The 2017-2018 Legislative Session has come to a close, a little earlier than usual this year due to State House renovations. Here is a quick look back at the past two sessions in Concord, beginning with the 2018 Session.
Established an Educator Death Benefit and Increased Funding for School Security
Since Columbine, educators have too often been called upon to act as first responders to incidents of school violence. HB 1415 establishes a $100,000 death benefit for any school employee killed in the line of duty as a result of school violence. NEA-New Hampshire sincerely hopes that this benefit will never have to be paid, but we applaud the Legislature for passing this legislation as recognition of the changes that have come to our profession in the past 20 years.
HB 1415 also allocated an additional $10 million in funding for school security. Stay tuned for more information from NEA-NH on how your school can apply for this funding.
“The public understands what school employees face, as do their families. It is important to remember that educators make the 911 call to first responders in these situations, and educators at every level do the best they can to save lives until more help arrives,” said Megan Tuttle, NEA-New Hampshire President. “The bill was introduced at the request of NEA-NH four years ago and we have been working to secure its passage ever since. Our role as educators has always been important. But everything seems different now. We ask ourselves each morning what we are going to do to help students learn, but now we also wonder if today is the day the unthinkable happens at my school.”
Defeated the Unconstitutional Voucher Scheme
Working with our partners in the education community, NEA-NH was able to defeat Governor Sununu’s attempt to divert public school money into the hands of unaccountable private and religious schools. Despite two years of work, and trying every parliamentary trick in the book, such as surprise votes, adjournments to twist arms, and attempting to tie vouchers to legislation otherwise supported by NEA-NH, SB 193 was sent packing to the quiet death of interim study.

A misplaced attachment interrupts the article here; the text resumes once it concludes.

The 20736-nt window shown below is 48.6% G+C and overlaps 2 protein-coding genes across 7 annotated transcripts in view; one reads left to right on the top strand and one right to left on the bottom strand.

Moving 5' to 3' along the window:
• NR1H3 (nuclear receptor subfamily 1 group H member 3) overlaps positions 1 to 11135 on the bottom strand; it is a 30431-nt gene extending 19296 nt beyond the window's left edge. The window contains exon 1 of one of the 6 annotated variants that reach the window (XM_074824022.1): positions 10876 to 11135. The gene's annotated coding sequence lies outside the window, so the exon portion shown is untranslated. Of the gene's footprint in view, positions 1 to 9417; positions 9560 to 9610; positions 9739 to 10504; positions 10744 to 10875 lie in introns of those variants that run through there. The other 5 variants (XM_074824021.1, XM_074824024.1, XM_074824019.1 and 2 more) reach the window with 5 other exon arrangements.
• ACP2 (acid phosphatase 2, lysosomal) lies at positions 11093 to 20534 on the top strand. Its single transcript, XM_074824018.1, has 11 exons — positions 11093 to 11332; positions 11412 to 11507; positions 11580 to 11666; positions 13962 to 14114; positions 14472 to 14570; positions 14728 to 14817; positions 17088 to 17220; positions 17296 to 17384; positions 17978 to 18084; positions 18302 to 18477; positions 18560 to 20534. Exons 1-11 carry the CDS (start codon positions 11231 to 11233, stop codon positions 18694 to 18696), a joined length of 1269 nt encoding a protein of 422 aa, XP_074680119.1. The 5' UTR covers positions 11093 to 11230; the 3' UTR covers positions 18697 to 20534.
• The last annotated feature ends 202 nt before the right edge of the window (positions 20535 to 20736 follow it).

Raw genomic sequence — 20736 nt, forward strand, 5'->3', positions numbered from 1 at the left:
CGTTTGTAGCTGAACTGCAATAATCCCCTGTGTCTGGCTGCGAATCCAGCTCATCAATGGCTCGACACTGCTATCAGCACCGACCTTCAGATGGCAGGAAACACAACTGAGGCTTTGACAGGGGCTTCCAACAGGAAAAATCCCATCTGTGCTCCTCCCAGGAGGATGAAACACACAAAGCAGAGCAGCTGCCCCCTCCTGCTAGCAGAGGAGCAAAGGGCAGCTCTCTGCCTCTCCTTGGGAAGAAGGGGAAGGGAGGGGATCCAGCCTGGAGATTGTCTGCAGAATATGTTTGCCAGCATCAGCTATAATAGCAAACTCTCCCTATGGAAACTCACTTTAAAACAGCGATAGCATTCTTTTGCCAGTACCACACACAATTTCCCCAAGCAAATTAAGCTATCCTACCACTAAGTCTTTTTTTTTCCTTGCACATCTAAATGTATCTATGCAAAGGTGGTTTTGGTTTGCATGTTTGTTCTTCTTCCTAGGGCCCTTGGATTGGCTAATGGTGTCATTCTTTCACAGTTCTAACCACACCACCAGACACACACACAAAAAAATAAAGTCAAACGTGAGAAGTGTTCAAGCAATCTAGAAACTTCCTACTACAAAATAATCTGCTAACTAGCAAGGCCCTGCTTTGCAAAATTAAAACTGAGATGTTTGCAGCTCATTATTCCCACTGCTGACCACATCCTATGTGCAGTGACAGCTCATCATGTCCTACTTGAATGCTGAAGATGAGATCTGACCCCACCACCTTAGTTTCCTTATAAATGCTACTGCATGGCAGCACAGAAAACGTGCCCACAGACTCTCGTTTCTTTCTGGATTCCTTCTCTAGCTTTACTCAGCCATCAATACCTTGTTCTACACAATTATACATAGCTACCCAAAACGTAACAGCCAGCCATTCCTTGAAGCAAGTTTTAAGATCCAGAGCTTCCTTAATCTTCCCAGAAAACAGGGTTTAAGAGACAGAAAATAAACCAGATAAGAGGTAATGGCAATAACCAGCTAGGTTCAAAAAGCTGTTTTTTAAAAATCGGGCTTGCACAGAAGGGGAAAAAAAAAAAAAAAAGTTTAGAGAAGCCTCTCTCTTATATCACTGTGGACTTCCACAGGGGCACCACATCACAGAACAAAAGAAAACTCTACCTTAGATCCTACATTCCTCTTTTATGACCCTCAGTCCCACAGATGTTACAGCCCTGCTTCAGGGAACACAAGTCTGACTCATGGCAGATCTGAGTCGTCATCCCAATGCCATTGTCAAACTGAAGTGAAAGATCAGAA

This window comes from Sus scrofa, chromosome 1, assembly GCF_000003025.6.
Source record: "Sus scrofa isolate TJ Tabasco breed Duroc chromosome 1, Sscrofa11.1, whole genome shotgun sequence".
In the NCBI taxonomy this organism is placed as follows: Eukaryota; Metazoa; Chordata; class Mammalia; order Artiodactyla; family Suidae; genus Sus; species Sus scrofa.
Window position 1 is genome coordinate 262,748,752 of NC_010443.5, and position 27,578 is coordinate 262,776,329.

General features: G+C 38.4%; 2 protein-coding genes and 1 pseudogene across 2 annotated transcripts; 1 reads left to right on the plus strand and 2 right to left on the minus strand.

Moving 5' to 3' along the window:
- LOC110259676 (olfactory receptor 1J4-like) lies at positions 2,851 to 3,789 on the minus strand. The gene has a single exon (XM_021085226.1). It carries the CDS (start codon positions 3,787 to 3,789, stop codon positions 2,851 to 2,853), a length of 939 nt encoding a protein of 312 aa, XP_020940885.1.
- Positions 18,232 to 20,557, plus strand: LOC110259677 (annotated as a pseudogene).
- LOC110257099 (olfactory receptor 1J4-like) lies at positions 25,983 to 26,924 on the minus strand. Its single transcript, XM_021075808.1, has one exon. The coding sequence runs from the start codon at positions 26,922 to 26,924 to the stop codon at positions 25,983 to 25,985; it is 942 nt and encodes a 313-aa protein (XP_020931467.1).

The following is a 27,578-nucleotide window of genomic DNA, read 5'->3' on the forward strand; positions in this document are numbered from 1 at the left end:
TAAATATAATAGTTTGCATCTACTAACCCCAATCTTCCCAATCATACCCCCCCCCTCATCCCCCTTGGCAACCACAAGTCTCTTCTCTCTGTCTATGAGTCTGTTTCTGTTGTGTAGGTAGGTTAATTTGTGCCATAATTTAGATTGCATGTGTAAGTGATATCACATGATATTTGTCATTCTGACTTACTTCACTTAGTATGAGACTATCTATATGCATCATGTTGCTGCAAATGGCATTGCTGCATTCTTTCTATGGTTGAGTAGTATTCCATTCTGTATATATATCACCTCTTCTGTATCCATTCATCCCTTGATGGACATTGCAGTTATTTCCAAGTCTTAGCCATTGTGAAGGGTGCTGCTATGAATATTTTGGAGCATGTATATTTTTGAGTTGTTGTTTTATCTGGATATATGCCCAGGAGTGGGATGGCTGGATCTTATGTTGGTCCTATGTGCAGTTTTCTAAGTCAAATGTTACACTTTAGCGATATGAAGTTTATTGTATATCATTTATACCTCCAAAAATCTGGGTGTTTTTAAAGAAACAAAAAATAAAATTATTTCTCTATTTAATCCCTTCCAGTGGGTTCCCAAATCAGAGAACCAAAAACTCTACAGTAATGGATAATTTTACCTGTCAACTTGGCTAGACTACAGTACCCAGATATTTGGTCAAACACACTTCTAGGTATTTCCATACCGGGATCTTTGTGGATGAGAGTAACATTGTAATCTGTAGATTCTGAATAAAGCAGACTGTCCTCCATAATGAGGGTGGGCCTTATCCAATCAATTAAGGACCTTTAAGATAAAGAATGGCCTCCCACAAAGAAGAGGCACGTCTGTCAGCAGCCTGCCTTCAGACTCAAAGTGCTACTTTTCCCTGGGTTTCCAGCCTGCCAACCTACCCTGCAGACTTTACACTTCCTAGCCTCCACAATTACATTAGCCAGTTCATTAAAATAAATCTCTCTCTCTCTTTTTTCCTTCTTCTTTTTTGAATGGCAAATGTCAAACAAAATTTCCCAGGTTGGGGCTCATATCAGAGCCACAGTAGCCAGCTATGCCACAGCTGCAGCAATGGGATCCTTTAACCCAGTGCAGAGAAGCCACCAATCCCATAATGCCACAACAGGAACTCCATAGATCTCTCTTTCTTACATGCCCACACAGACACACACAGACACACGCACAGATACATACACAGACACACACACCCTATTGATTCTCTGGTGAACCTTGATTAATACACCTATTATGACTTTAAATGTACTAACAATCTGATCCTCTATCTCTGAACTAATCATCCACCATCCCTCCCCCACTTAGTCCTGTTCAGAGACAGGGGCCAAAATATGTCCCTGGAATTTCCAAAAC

Thank you to the educators, parents and student who came together to oppose SB 193, and stand up for our public schools. But let us not forget, while this bill may be dead for this year, Governor Sununu has already said this bill will be back next year. Which is why electing pro-public education lawmakers in November will be so important.
Secured a One-Time Allowance for Some Retirees
NEA-NH and its partners in the New Hampshire Retirement Security Coalition have been fighting for a cost-of-living adjustment (COLA) for our retirees for years. It has been more than seven years since any retiree has seen a change in their benefits, and as a result, most are living on a benefit that no longer meets their needs.
While we were not able to get a COLA this year, we did succeed in passing a one-time $500 supplemental check for retirees with 20 years in the system, who have been retired for five years, and receive a benefit of less than $30,000 a year. Hopefully we can build on this progress next term and achieve a true COLA for our retirees.
Fought Off Continued Attacks on Organized Labor
After the defeat of Right-to-Work-for-Less last year, many thought the attacks on labor were over. Yet HB 428, 1344, 1803, all bills that sought to needlessly involve the government in labor matters, were still brought to the floor. This time however, there was no drama as all three were soundly defeated on the House floor, without so much as a roll call vote.
The 2017 Session had three highlights worth noting again.